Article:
Jean-Pierre Poteon is one of those individuals on the London carnival scene I’ve seen around for years. He does all types of things in a fete or on the road (carrying on wotless as they say) and seems to know everyone and everyone knows JP. But I got the clear impression there was more to him than just one of those who catches the carnival fever at the back of the truck. And I was not wrong. For five years JP did the marketing for Poison TNT. He was part of Callaloo Company working with his mentor at the time Peter Minshall. He has known Machel Montano personally for a very long time and worked with him. I would be here quite a while listing his achievements. But here’s the thing. Most of his involvement in developing projects, carnival bands, fetes in the UK and in Trinidad is not known. And he seemed to like it this way. Until now. I wondered why he wanted to have a conversation.
Why did you want to do this interview? This is a new space for me, being interviewed, but I have been told that your vision needs to be spoken. Sometimes you have to speak your truth. A few key people said to me, ‘You’ve done a lot of stuff, people need to know what you do’. I was always of the mind, who knows, knows and who don’t, well… But now is the time. For the last two years, I have been developing a vision. That vision is called Axiom Creative Entertainment.
What is Axiom Creative Entertainment? It’s a two-phase event management company. We are going to produce events, do mas bands, we are going to do festivals. We will create and produce events. Full 100. And we will collaborate with like-minded people. For the past two years we have putting the financing together, putting together proper business teams. I have been meeting with people who seem to be interested and who feel that they can assist. The feedback has been very positive. The branch that our diaspora will know is called Frolic Nation. It will be involved in themed events, mas and festivals. It will be based in London and mainland Europe.
When you say ‘do mas bands’, do you mean create mas bands? Or work with mas bands? Create. Frolic Nation is passion. It is me. And the people I have put together have that strong passion and are excited by the theme itself. It is not about taking anyone out or competing with anyone. That’s not my mission. My mission is to sell a positive ethos to the world. I believe with all my heart that Caribbean culture can be a healing force for the world.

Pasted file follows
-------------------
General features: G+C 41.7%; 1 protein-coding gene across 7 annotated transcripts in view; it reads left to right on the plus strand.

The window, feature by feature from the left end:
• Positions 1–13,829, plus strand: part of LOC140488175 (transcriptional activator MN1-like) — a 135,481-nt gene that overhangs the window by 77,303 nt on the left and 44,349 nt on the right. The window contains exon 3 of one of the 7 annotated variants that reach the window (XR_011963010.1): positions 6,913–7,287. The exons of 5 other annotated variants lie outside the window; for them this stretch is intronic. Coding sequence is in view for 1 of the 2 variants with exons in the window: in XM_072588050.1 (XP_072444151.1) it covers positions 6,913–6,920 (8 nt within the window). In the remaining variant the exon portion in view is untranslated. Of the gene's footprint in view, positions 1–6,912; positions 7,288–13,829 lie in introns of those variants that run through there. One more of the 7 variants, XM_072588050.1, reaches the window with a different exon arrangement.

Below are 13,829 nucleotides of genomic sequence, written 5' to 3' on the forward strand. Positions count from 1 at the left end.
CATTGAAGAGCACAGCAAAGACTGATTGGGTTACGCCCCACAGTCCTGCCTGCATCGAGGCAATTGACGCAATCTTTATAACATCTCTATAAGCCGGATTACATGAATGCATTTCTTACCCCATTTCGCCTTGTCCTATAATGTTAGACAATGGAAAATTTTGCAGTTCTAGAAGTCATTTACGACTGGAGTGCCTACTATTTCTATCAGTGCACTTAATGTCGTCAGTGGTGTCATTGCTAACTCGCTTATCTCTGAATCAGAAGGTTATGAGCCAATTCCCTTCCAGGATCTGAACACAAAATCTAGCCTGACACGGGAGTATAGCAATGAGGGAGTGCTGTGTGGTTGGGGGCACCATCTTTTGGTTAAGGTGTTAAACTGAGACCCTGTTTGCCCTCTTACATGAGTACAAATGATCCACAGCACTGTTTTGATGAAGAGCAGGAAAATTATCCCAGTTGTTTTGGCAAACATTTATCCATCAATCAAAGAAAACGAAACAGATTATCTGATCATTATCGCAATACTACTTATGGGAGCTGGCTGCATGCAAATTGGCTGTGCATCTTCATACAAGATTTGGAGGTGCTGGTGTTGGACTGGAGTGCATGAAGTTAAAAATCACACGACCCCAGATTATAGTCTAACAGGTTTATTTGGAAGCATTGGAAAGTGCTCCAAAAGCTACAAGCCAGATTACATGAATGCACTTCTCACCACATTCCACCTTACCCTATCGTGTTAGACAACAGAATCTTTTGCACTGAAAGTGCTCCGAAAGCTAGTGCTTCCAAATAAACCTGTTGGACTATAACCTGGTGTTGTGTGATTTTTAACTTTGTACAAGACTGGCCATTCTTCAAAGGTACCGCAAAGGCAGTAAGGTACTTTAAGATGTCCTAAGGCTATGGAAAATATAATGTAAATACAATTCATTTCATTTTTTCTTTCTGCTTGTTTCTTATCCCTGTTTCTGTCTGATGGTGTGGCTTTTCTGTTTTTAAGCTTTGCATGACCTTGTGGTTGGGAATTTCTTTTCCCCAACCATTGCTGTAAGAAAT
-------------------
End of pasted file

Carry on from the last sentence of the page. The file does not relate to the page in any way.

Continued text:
Why did you want to create Axiom? I’ve been involved in the entertainment industry for just under 20 years. I enjoy seeing people have a good time. I like to have a good time. I believe the Caribbean in its carnivals is the remedy to aches and pains. What do you think that remedy is to those aches and pains? It’s love! We’re the epitome of love. I have been there myself, transported into this world of freedom, abandonment and enjoyment within a safe environment. Carnival, our music. It’s freedom of the soul. And is that your passion? That’s me. I’m a free soul. I will wine on a speaker box and be very happy. And there are pictures out there that exist like that. It’s a reality. I don’t hide from it because I am transported by the music. I’m transported by the emotion.
Is that soca music? Well I mean it’s soca. But our Caribbean music is so rich. Zouk could hold me, bouyon could hold me just as much. Dancehall, bashment, I can dance to Kassav. Our music is beautiful.
How did you come up with the name Frolic? I am Frolic. Cause when I think of Frolic, I think of lambs frolicking through the grass. Well that is me too! [laughter] I can see me frolicking through the grass [laughter]. I was trying to think up of a theme for Abir for carnival and Frolic came to mind. I didn’t use it, but it stayed at the back of my mind and then this presented itself.
How is Axiom going to be different from other enterprises/companies out there? I have sat down, and I have done my research and I will continue to do my research as I believe you have to continue learning. You have to maintain a level of humility. Nothing is guaranteed in life. I have been successful, I have failed. I’ve been up and been down. I’ve walked quite a walk and it has been an interesting walk and it has defined me. I have coined a phrase called ‘Customer Centric Delivery’. It is basically ensuring that from the first experience at the event, whatever the event to the finish, the experience must make you feel ‘Yeah that was nice, I had a good time’. I’m not saying that other people aren’t doing it. But I have learnt, being an art director that details matter. I am a perfectionist as a designer. Everything must be correct. And when designing, every aspect has to be taken into consideration. I am now bringing that to the event space. And hopefully we can excite, we can engage and have a positive impact on this planet.